Predominantly Muslim, with an influential Christian minority, Sierra Leone’s religious practices tend to be syncretic and mixed with traditional belief. The state is secular, and regarded as one of the most religiously tolerant in the world. Muslims and Christians collaborate and interact with each other peacefully. However, there are significant social problems and human rights concerns.

Rating: Mostly Satisfactory
Note: The expression of non-religious and secularist views may be largely untested in this country which has high religiosity, broader human rights concerns, and a population of around 6 million.

Mostly Satisfactory
Free and Equal
No Rating

Constitution and government

The constitution and other laws and policies protect freedom of religion or belief, freedom of expression, and freedom of assembly and association. These rights are generally respected in practice. The constitution guarantees all citizens the freedom to observe their own religious practices and to change religions without interference from the government or members of other religious groups. There is little or no interreligious violence.

Education and children’s rights

The government requires a standard Religion and Morals Education (RME) curriculum in all state schools through high school, which is comparative and covers Christianity, Islam, and other religions, however private Muslim schools opt for their own curriculum complaining that Islam is underrepresented. The curriculum does not appear to include any broader secular or philosophical content despite the “Morals” terminology. Instruction in a specific religion is permissible only in private schools organized by religious groups.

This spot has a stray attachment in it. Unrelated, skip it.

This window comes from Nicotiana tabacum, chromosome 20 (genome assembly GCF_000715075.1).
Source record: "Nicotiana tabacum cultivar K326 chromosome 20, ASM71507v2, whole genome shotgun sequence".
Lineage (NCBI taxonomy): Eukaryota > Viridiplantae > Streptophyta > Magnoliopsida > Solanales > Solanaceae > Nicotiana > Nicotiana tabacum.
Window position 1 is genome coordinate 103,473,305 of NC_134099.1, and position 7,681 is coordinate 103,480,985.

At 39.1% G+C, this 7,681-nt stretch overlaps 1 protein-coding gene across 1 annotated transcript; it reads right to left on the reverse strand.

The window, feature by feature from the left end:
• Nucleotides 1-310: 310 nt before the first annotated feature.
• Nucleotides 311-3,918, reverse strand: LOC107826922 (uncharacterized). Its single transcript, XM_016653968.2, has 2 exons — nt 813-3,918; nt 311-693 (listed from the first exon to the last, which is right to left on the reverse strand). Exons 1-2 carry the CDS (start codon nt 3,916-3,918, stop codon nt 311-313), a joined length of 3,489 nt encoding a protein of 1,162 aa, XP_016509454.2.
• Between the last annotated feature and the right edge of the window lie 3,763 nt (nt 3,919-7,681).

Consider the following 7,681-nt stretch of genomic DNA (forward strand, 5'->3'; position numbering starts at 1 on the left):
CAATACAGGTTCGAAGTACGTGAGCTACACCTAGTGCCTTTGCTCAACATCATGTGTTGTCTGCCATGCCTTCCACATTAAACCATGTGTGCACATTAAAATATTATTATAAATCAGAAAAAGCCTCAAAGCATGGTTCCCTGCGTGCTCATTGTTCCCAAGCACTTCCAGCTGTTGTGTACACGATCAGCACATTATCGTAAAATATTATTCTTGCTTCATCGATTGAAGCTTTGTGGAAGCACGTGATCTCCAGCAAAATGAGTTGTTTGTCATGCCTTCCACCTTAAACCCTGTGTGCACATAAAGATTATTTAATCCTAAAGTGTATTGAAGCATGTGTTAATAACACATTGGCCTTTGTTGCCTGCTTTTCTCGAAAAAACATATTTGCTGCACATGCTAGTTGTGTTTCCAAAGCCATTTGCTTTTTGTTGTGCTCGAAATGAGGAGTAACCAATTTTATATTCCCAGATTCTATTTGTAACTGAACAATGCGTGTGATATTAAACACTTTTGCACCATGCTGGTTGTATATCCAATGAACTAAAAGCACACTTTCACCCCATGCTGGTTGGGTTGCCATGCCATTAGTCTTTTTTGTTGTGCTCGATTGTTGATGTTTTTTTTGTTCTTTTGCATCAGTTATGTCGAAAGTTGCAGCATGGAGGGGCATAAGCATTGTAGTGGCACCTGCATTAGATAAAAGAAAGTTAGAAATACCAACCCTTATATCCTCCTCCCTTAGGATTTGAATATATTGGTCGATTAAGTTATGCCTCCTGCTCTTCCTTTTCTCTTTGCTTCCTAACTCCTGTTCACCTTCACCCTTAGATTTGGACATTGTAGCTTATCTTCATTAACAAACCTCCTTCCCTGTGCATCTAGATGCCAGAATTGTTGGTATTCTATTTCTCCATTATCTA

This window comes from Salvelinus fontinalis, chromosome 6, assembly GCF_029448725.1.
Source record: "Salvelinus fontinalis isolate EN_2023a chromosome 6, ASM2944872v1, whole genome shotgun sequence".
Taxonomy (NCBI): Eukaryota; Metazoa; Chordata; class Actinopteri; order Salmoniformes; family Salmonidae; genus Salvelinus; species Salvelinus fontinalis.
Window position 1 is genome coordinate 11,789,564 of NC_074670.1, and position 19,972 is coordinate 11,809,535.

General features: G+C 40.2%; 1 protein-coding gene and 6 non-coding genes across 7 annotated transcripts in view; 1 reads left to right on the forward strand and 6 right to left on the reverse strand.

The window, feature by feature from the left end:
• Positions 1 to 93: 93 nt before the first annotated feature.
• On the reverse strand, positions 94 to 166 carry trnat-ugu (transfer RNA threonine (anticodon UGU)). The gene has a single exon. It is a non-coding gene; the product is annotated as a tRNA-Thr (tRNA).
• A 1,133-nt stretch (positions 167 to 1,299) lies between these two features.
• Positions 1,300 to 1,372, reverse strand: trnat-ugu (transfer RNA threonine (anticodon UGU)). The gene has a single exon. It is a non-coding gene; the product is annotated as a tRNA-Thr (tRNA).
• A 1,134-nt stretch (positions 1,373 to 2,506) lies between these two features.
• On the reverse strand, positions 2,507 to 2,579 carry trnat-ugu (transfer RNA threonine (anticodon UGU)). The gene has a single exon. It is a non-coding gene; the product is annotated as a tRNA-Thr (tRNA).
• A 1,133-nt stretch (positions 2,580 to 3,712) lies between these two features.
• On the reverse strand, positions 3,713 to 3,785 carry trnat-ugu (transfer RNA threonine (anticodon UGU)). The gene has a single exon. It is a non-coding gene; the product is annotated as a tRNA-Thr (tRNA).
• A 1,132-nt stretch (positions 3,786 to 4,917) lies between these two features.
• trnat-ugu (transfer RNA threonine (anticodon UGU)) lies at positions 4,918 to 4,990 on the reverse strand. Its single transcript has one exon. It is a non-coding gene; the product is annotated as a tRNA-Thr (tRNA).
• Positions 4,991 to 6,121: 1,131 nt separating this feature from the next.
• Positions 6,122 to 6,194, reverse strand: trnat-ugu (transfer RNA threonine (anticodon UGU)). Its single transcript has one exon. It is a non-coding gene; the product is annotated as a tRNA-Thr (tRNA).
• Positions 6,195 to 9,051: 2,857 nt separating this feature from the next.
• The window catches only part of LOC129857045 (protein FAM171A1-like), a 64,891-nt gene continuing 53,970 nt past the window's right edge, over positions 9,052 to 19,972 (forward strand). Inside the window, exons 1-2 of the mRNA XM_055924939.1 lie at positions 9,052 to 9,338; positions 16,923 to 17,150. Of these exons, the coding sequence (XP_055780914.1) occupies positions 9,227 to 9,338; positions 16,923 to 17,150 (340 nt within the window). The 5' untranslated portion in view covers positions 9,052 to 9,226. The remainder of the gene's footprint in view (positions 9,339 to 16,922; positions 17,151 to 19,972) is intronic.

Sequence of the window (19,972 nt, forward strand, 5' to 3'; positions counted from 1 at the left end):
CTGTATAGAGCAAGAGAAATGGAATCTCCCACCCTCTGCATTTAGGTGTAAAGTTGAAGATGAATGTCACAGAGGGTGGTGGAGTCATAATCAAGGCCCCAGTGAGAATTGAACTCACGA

Following a prolonged period of minimal social interactions as part of Ebola epidemic controls, children returned to schools in early 2015, however “visibly pregnant” girls were to be disallowed to take exams in primary and secondary schools, according to Education Minister Minkailu Bah, making official an unspoken rule that: “if you have sex and get pregnant, you will not be allowed to associate with schoolgirls who are not pregnant.” According to Humanist Watch Salone (HUWASAL) sexual abuse including rape of school-aged girls rose “rapidly” during the Ebola crisis, while others had turned to “transactional sex” in order to support their families, according to UNICEF.

Family, community and society

Social tensions around religion or belief specifically, appear to be very low to non-existent. However, there are broader human rights concerns around vigilante violence against debtors, suspected thieves, and others.

Women are severely disadvantaged and discriminated against, especially under tribal norms that operate in most of the country (besides the capital). Women and girls are denied equal access to education, medical care, employment, and credit. A new Sexual Offenses Act only came into force in 2012, and rape and domestic abuse are still commonplace.

Homosexuality between men is illegal.

Freedom of expression, advocacy of humanist values

Rated “Partly free” by Freedom House, with emergency presidential powers invoke during the Ebola crisis being used to suppress journalists critical of the government. Two journalists who insulted the president in 2013 were charged with 26 counts of “seditious libel”. Government frequently interferes with media freedoms, practising censorship.